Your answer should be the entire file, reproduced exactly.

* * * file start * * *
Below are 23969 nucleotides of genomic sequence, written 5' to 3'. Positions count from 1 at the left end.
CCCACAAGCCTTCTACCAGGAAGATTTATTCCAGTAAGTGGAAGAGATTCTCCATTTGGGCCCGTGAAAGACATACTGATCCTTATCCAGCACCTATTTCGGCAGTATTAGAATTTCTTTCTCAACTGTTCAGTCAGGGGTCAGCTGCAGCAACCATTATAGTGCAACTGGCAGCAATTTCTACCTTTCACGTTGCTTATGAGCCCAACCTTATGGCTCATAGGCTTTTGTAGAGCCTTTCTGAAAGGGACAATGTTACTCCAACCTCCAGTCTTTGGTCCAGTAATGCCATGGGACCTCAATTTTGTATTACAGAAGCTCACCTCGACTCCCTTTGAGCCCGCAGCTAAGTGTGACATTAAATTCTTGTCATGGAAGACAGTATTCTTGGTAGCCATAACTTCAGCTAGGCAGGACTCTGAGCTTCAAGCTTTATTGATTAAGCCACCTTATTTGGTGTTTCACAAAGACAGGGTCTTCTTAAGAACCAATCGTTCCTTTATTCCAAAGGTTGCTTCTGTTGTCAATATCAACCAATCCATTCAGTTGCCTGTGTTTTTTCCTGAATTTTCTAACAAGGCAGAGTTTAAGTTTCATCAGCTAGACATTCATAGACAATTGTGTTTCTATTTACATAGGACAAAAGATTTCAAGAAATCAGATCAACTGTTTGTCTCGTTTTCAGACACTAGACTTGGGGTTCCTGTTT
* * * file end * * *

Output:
Below are 23969 nucleotides of genomic sequence, written 5' to 3'. Positions count from 1 at the left end.
CCCACAAGCCTTCTACCAGGAAGATTTATTCCAGTAAGTGGAAGAGATTCTCCATTTGGGCCCGTGAAAGACATACTGATCCTTATCCAGCACCTATTTCGGCAGTATTAGAATTTCTTTCTCAACTGTTCAGTCAGGGGTCAGCTGCAGCAACCATTATAGTGCAACTGGCAGCAATTTCTACCTTTCACGTTGCTTATGAGCCCAACCTTATGGCTCATAGGCTTTTGTAGAGCCTTTCTGAAAGGGACAATGTTACTCCAACCTCCAGTCTTTGGTCCAGTAATGCCATGGGACCTCAATTTTGTATTACAGAAGCTCACCTCGACTCCCTTTGAGCCCGCAGCTAAGTGTGACATTAAATTCTTGTCATGGAAGACAGTATTCTTGGTAGCCATAACTTCAGCTAGGCAGGACTCTGAGCTTCAAGCTTTATTGATTAAGCCACCTTATTTGGTGTTTCACAAAGACAGGGTCTTCTTAAGAACCAATCGTTCCTTTATTCCAAAGGTTGCTTCTGTTGTCAATATCAACCAATCCATTCAGTTGCCTGTGTTTTTTCCTGAATTTTCTAACAAGGCAGAGTTTAAGTTTCATCAGCTAGACATTCATAGACAATTGTGTTTCTATTTACATAGGACAAAAGATTTCAAGAAATCAGATCAACTGTTTGTCTCGTTTTCAGACACTAGACTTGGGGTTCCTGTTT